Renault Keeps Ghosn as Chairman and CEO As Probe Reveals No Wrongdoing

Steph Willems
by Steph Willems
renault keeps ghosn as chairman and ceo as probe reveals no wrongdoing

Two automakers, two investigations, and two very different outcomes for one man.

Renault’s board of directors met in France today, deciding that CEO and chairman Carlos Ghosn should stay on in his current role in the wake of an internal investigation that members say showed no signs of criminality. Meanwhile, Ghosn sits in a Tokyo jail, indicted on charges of financial misconduct at Renault’s alliance partner, Nissan.

Away from the Paris streets, it seems everything’s hunky dory in France.

While the Renault probe turned up no illegality in regards to Ghosn’s finances on the French side of alliance, Nissan’s internal investigation turned up enough evidence to prompt the former Nissan chairman’s arrest. The Japanese automaker’s board voted to drop Ghosn after that country’s authorities nabbed Ghosn in Tokyo on Nov. 19.

In a media release, Renault stated:

As part of the agenda, Claude Baland, Senior Advisor in charge of Ethics and Compliance, and Eric Le Grand Chief Ethics and Compliance Officer, presented to the Board of Directors of Groupe Renault the current status of the review concerning the compensation of the Chairman and Chief Executive Officer of Renault for the years 2015-2018 which was undertaken on November 23, 2018. Their preliminary conclusion is that the compensation of the Chairman and Chief Executive Officer of Renault and the conditions under which such compensation was approved were in compliance with applicable law as well as the recommendations of the AFEP-MEDEF.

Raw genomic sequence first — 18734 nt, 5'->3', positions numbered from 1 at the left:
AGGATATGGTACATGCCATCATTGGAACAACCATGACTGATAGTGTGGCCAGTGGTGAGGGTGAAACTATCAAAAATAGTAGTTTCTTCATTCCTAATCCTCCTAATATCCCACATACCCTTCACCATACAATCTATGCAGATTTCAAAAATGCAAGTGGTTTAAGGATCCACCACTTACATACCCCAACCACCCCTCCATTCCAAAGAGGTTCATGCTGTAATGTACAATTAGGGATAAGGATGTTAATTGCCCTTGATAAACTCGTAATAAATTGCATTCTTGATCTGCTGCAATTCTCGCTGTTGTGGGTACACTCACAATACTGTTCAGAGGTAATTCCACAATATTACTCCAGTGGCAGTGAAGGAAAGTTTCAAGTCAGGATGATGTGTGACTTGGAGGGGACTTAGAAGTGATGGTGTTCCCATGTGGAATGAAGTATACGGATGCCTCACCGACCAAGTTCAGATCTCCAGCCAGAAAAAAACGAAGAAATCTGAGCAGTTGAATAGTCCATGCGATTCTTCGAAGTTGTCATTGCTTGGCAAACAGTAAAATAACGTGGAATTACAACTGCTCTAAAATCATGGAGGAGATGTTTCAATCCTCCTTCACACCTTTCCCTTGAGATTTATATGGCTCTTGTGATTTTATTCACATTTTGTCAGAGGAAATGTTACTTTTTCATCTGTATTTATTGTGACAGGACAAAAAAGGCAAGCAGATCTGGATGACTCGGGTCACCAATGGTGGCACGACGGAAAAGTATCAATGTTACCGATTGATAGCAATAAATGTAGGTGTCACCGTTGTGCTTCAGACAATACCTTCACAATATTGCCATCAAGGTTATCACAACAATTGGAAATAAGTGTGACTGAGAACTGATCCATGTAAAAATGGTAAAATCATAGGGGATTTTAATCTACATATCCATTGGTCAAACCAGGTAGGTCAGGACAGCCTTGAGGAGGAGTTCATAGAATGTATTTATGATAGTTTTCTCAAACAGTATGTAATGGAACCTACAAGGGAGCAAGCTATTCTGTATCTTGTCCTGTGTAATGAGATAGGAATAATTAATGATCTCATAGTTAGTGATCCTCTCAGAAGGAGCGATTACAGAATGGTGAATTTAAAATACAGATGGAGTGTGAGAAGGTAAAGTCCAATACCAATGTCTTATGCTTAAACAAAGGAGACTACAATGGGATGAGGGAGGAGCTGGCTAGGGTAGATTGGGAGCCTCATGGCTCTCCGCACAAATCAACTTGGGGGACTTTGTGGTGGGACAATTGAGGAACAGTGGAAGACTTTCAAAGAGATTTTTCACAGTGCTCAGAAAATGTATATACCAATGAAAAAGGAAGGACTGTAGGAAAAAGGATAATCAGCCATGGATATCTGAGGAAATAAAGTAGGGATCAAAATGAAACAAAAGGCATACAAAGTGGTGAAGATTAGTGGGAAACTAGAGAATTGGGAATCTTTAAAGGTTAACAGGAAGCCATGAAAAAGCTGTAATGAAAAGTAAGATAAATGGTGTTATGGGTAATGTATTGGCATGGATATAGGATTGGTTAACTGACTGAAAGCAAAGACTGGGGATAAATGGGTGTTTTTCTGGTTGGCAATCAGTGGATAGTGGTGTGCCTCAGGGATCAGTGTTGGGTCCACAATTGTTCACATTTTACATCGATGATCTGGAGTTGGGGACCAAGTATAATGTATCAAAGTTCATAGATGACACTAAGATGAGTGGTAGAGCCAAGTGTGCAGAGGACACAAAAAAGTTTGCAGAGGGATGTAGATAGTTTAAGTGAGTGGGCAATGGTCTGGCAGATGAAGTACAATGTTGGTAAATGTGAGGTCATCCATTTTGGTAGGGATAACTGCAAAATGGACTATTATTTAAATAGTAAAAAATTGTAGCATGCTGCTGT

Japan, as well as Nissan, accuses Ghosn and board member John Kelly (since dropped from its ranks) of under-reporting Ghosn’s income by nearly $80 million between 2010 and 2017. The Japanese indictment, handed down earlier this week, pertains to the 2010-2014 period. Ghosn denies he hid income in statements to Japan’s finance ministry; rather, through his lawyer he claims the compensation was deferred income, to be paid out after his departure. It wasn’t necessary to reveal this income at the time, he claims, though Japan will have the last word on that.

Just yesterday, it was revealed that Nisan received approval to hand over the results of its investigation to Renault. The board has still not had an opportunity to question Ghosn.

“We believe we need to wait on what Carlos Ghosn has to say about this one-sided investigation,” a person familiar with the board meeting told the Wall Street Journal.

In its statement, Renault said, “The Board of Directors requested that Renault’s lawyers continue their review and assessment of the information provided, in liaison with Nissan’s lawyers, and promptly provide the Board with a new update on the situation.”

In addition to reviewing the Nissan dossier, Renault will continue probing financial reports going further back in time. For now, the relationship between the two intertwined automakers remains strained.

[Image: Nissan]

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2 of 13 comments
  • Ravenchris Ravenchris on Dec 13, 2018

    I hope Mr. Ghosn beats the rap.

  • Erikstrawn Erikstrawn on Dec 17, 2018

    Ghosn is guilty, he knew he was hiding his pay. Nissan is guilty, they turned a blind eye because he was successful. Now Renault's about to seize control of the whole corporate structure and this is a desperate gambit by Nissan to remain independent. The Japanese government has a dog in the fight because if Ghosn goes free it legitimizes corporate sovereignty over national sovereignty. As much as I like what Ghosn did for Nissan, he needs to face the music for violating Japanese law, if that part is proven. The Nissan board also needs to face jail time for their complicity. Renault needs to go ahead and absorb Nissan and Mitsubishi. France and Japan need to defend their sovereignty through regulation and rule of law, even if the companies stocks go down for a bit.

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